I think, eventually, I will need to write something more about this short book. As many other "new" writers attempt to use wal...more
A beautiful translation by Christopher Middleton (with tweaking by Susan Bernofsky) of Walser's story "The Walk." Why tweak Middlton's translation (also available in NYRB's "Selected Stories")? Turns out that Middleton--unbeknownst to him when he first translated the story--translated the first version of the story, which Walser later revised. Bernofsky's tweaks are those incorporations of Walser's changes. Anyhow, Walser requires masterful skills to translate the nuances in his writing, which B...more
Una mirada personalísima al acto de Pasear.

Una exposición prática/teórica sobre las circunstancias que permiten realizar esta práctica con el mayor de los deleites y gozos.

Una lectura fresca, llena de lirismo, descripciones y reflexiones de diversa índole con un único protagonista: Un paseo.

Hermosa lectura
My first Walser, a breath of beautiful Swiss fresh air with a tinge of German melancholia.
“El paseo” es el primer libro de Robert Walser que leo. Realmente sentía curiosidad por conocer al autor después que un amigo me lo recomendó como el escritor que leía Kafka (y Kafka ya sabemos qué lugar misterioso ocupa en nuestras vidas como para despertar la curiosidad); además venía de leer a Vila-Matas que sale a paseo varias veces con él en su libro “El mal de Montano”. Mis primeras impresiones fueron que Walser realmente es un escritor aparte, alguien muy singular, con un estilo poderoso,...more
Jose Luis
“Me había levantado para irme a casa; porque ya era tarde, y todo estaba oscuro.”
"En otro fragmento nos habla de libros que se construyen para una sola página o línea y sugiere que Robert Walser escribió El paseo solo para, tras la descripción más que morosa de un feliz paseo diurno, poder incluir una última página perfecta y esta reveladora línea final: “Me había levantado para irme a casa; porque ya era tarde, y todo estaba oscuro”.

¡Y todo estaba oscuro! Hay libros de centenares de páginas...more
Includes "Kleist in Thun," which details the landscape of Thun, where Heinrich von Kleist sways between despair and joy. The antagonizing and comforting landscape is powerfully presented, heavy in Walser's tradition of the everyday, describing everything as it passes - people, the food, the smells, the noses, the arms, the legs, etc. This was not the first Walser I've read but his first collection of short stories I've seen. He seems most at home in this genre, compacting everything to a few pag...more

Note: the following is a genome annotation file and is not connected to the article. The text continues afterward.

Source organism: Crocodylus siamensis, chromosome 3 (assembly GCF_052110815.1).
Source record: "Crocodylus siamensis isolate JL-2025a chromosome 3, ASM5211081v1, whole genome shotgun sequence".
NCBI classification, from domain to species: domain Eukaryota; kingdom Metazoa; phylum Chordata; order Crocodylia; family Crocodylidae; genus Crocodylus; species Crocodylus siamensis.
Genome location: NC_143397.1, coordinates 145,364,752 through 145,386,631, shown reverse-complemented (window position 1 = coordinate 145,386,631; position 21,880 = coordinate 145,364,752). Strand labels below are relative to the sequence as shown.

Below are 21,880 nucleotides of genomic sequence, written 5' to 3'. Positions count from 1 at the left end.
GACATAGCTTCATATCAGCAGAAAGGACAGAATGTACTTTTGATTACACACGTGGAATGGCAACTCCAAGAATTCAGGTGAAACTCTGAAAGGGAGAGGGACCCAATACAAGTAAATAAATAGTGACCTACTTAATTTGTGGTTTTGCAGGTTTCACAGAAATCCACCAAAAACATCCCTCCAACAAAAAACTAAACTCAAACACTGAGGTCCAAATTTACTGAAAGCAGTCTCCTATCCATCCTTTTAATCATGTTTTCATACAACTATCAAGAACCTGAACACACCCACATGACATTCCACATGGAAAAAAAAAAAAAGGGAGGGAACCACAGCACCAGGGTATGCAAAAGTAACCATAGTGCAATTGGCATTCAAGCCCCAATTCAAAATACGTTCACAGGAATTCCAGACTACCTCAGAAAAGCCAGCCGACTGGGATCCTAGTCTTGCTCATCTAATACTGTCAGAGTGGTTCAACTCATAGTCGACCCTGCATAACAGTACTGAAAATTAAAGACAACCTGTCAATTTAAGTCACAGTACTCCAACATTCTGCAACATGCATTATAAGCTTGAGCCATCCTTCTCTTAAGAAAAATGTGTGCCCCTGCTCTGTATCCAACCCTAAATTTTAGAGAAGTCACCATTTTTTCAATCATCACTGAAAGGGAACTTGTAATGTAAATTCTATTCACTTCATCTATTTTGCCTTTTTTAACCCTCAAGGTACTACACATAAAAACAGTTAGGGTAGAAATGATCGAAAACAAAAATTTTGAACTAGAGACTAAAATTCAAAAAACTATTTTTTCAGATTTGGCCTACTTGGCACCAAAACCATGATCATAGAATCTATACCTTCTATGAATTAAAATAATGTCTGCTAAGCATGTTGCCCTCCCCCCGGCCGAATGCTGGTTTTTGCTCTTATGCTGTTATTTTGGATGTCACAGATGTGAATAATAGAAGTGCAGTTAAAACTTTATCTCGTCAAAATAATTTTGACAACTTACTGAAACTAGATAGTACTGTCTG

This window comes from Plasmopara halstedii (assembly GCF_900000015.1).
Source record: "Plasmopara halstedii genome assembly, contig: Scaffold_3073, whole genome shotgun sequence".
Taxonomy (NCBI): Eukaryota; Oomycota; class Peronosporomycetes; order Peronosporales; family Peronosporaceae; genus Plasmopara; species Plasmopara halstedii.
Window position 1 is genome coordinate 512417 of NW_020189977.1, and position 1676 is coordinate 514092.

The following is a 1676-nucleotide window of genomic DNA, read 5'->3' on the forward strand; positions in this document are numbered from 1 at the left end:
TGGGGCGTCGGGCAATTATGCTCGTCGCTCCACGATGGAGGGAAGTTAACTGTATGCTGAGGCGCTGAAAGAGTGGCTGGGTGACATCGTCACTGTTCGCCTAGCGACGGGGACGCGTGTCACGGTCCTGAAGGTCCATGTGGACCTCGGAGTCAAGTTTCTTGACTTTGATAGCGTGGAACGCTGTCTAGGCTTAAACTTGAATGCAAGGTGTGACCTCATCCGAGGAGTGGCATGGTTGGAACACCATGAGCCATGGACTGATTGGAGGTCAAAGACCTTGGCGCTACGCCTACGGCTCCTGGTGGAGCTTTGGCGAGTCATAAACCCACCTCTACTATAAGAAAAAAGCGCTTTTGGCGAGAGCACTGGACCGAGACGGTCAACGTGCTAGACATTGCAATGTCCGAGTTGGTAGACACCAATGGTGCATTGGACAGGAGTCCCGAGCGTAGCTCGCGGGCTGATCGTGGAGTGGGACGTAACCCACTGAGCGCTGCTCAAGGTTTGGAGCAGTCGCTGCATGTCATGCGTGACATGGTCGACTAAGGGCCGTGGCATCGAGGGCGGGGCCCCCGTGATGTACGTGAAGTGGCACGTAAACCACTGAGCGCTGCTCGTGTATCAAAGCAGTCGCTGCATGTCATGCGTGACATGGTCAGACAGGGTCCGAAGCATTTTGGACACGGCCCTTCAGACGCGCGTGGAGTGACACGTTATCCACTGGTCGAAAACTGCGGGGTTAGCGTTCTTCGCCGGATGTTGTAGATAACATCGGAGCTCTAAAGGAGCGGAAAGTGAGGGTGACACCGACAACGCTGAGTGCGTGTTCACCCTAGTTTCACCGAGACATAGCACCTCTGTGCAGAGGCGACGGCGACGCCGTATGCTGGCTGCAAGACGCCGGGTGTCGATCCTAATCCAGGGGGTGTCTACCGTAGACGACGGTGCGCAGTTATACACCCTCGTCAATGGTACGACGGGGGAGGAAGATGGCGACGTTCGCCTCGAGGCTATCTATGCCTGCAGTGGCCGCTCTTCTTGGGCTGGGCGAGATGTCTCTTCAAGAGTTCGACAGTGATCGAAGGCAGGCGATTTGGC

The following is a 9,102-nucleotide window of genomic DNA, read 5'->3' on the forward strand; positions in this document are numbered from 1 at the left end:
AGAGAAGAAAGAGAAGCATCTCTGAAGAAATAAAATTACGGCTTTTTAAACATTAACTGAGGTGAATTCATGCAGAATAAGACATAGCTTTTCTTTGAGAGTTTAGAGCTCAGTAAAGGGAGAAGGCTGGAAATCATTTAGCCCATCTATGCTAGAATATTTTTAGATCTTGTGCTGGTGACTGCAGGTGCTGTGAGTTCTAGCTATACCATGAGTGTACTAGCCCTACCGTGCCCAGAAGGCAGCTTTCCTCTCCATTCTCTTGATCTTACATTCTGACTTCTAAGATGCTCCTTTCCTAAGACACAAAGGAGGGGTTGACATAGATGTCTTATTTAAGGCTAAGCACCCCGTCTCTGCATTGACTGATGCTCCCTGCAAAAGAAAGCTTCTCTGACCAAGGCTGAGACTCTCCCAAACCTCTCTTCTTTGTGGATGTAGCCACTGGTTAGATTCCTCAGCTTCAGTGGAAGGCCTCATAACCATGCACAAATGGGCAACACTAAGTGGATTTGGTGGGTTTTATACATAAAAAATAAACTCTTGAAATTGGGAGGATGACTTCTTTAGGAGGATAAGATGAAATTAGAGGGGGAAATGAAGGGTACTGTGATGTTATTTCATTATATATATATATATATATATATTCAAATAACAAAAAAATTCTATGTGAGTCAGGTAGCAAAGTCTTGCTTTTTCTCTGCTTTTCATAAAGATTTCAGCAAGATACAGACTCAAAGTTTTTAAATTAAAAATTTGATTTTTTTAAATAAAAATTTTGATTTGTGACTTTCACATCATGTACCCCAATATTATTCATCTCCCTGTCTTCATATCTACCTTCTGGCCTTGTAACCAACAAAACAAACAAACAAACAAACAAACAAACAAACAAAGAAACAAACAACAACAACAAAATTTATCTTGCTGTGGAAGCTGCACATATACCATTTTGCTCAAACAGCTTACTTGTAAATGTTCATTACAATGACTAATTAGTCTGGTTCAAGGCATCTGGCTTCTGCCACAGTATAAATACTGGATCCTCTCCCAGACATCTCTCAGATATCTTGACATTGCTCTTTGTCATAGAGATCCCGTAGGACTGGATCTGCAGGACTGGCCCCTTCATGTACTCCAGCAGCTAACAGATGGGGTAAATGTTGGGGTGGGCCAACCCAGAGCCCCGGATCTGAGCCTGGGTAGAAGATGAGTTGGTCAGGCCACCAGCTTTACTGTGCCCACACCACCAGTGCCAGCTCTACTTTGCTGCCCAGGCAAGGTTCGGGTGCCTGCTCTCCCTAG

Poetic little gem of a novella on the pleasures and pains of walking. Enjoyed it as much as the writings of one of my other similar late-great fave authors W.G. SEBALD, whom aptly described it as: "A clairvoyant of the small." Fave passage from THE WALK: "Perhaps because of a general weariness, or for some other reason, I thought of a beautiful girl, and of how alone in the wide world I was, which could not possibly be right." Love WALKING & WALSER. Great read from a somewhat obscure old aut...more
Lee Razer
Ridiculous; sublime; verbose. Whitmanian, with added melancholia.
Spontaneously I exclaimed, "Pretty indignant, by God, should one be, when brought face to face with such golden inscriptional barbarities, which impress upon our rustic surrounds the seal of greed, moneygrubbing, and a miserable coarsening of the soul. Does a master baker really require to appear so huge, with his foolish proclamations, to beam forth and glitter, like a dressy, dubious lady? Let him bake and knead his bread in hon
Not really for me, this one. I should say that, with occasional exceptions, I'm not particularly a fan of the short-story format, which is a difficult thing to do well. I gave this a try anyway by way of giving myself a bite size introduction to Walser. It wasn't a success.

This collection scrapes two stars from me on the basis that there is the odd brief highlight contained within. However, many of these pieces do seem...well... kind of pointless. Worse, the longer stories here - 'The Walk' incl...more
"Walser’s people, suggested [Walter] Benjamin, are like fairy-tale characters once the tale has come to an end, characters who now have to live in the real world. There is something “laceratingly, inhumanly, and unfailingly superficial” about them, as if, having been rescued from madness (or from a spell), they must tread carefully for fear of falling back into it." - Coetzee
Simpatica l'idea della passeggiata e degli incontri casuali o meno, ma a me pare più un esercizio stilistico un po' vuoto di contenuti.